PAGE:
Tallinn, April 22, 2016 – The team from Slovakia won Locked Shields 2016, the world’s largest and most advanced international live-fire cyber defence exercise. They were closely followed by the NCIRC team from NATO and Finland.
Slovakia also scored the highest in the media challenges of the exercise. Germany came out on top of the forensic injects, while NCIRC did the best in providing legal analysis. Czech Republic won scenario challenges.
“To win Locked Shields, the team had to put an effort into every category of the game. When under intense pressure, network security professionals have to monitor the environment, consider social, political and legal consequences as well as keep ahead of the constant technical challenges,” explains IT security expert Thomas Svensson, inject master of Locked Shields 2016.
“The winning team was in the top 5 of the legal, media and forensic challenges at all times as well,” Svensson explains. “This can only happen when teams have worked hard in preparation – the game starts with familiarizing yourself with the network and setting up an effective division of labour well before the active phase of the exercise.”
“This year Locked Shields explored the security of cyber physical systems because they have a direct impact to our life and environment,” Dr Rain Ottis, Locked Shields 2016 scenario master and director of the cyber security graduate program at Tallinn University of Technology says.
“Physical devices or systems that are controlled by computers include drones, industrial control systems that regulate production processes, air conditioning and a variety of other infrastructure services,” Dr Ottis adds, highlighting that cyber defenders have to be proficient in a wide array of technologies and disciplines to keep up with developing challenges.
The real-time network defence exercise, hosted by the NATO Cooperative Cyber Defence Centre of Excellence, ended today. It focused on training cyber security experts who protect information technology systems on a daily basis.
Locked Shields 2016 is the biggest and most advanced international live-fire cyber defence exercise in the world. Over 550 people and a total of 26 nations are involved in Locked Shields 2016. 20 Blue Teams representing 19 nations and NATO Computer Incident Response Capability (NCIRC) were tasked to maintain the networks and services of a fictional country, Berylia under intense pressure. This includes handling and reporting incidents, solving forensic challenges as well as responding to legal, media and scenario injects.
While the organizers of the exercise gathered in Tallinn, Estonia, the participating Blue Teams had online access to the exercise networks and typically worked from their home countries. The virtualized Blue Team networks were custom-built and included a variety of services and platforms. For example, the Blue Teams had to maintain a number of servers, online services and an industrial control system. Realistic technologies, networks and attack methods formed the backbone of Locked Shields 2016 to stay abreast with market developments.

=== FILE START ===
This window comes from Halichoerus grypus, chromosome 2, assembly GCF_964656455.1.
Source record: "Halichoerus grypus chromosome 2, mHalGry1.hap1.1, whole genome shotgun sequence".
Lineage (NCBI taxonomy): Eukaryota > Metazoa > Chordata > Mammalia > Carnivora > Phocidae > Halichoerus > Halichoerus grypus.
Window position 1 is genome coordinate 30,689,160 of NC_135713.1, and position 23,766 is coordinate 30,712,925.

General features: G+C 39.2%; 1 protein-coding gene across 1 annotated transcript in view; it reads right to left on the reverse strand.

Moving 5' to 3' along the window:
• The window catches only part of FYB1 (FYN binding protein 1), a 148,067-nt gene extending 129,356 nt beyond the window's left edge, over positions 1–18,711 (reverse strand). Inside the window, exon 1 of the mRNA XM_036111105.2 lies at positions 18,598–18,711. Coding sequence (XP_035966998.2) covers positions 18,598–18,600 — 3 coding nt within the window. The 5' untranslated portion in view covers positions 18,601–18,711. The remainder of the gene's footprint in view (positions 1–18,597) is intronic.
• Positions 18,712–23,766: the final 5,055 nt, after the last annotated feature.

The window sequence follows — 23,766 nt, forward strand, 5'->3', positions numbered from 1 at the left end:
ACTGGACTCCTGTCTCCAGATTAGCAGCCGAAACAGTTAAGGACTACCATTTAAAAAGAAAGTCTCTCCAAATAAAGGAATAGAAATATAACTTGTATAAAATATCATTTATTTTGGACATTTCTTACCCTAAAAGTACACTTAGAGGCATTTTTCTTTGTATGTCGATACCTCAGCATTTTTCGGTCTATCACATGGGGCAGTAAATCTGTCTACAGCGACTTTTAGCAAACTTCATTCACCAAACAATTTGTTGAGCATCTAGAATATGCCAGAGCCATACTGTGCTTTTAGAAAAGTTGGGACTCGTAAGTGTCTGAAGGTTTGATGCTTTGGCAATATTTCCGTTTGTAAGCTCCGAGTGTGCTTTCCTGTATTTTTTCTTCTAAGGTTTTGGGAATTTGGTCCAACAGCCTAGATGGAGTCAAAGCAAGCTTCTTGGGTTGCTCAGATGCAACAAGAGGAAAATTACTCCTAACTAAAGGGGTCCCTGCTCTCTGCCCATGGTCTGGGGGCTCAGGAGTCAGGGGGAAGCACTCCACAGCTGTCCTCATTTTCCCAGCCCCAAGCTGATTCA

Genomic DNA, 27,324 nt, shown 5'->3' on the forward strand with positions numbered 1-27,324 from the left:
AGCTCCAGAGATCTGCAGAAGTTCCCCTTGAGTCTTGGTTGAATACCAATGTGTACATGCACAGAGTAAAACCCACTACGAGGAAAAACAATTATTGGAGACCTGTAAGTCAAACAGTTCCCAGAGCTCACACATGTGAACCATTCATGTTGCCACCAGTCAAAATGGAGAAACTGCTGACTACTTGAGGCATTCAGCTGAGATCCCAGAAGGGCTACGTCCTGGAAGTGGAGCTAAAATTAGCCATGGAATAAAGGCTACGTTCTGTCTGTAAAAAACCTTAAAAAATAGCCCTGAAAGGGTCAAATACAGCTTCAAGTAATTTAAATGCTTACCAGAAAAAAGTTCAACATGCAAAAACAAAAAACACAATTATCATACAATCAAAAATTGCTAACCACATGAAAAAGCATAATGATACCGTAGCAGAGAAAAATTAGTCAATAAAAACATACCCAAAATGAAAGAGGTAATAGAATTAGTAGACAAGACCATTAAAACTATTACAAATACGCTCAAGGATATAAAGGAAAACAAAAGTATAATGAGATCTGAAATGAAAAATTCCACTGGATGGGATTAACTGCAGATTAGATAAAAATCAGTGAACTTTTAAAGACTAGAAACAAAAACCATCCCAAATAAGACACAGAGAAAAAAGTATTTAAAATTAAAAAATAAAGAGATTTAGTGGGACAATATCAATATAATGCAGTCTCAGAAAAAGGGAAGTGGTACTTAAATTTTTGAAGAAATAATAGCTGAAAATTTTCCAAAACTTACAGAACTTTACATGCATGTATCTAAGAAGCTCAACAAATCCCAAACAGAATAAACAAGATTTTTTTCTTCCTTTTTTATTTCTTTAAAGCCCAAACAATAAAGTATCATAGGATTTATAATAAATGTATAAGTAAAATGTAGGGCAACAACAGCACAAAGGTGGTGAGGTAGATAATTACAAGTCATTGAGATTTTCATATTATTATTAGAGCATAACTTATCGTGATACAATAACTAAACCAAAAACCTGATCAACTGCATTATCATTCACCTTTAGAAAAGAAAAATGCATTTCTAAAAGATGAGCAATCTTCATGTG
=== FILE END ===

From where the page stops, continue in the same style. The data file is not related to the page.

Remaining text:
Locked Shields 2016 was organised in cooperation with the Estonian Defence Forces, the Finnish Defence Forces, the Swedish Defence College, the British Army, the United States European Command, Tallinn University of Technology and numerous other partners.
The NATO Cooperative Cyber Defence Centre of Excellence (NATO CCD COE) is a NATO-accredited knowledge hub, think-tank and training facility. The international military organisation focuses on interdisciplinary applied research and development, as well as consultations, trainings and exercises in the field of cyber security. The Centre’s mission is to enhance capability, cooperation and information-sharing between NATO, Allies and partners in cyber defence.
Membership of the Centre is open to all Allies. Currently, the Czech Republic, Estonia, France, Germany, Greece, Hungary, Italy, Latvia, Lithuania, the Netherlands, Poland, Slovakia, Spain, Turkey, the United Kingdom and the United States have signed on as Sponsoring Nations of the Centre. Austria and Finland have become Contributing Participants – the status available for non-NATO nations.
Photos from the exercise are available to use for free: http://pildid.mil.ee/K-berkaitse-ppus-Locked-Shields-2016-Cyber-Defence-Exercise-Locked-Shields-2016 (photo credit: Hans-Toomas Saarest, Estonian Defence Forces).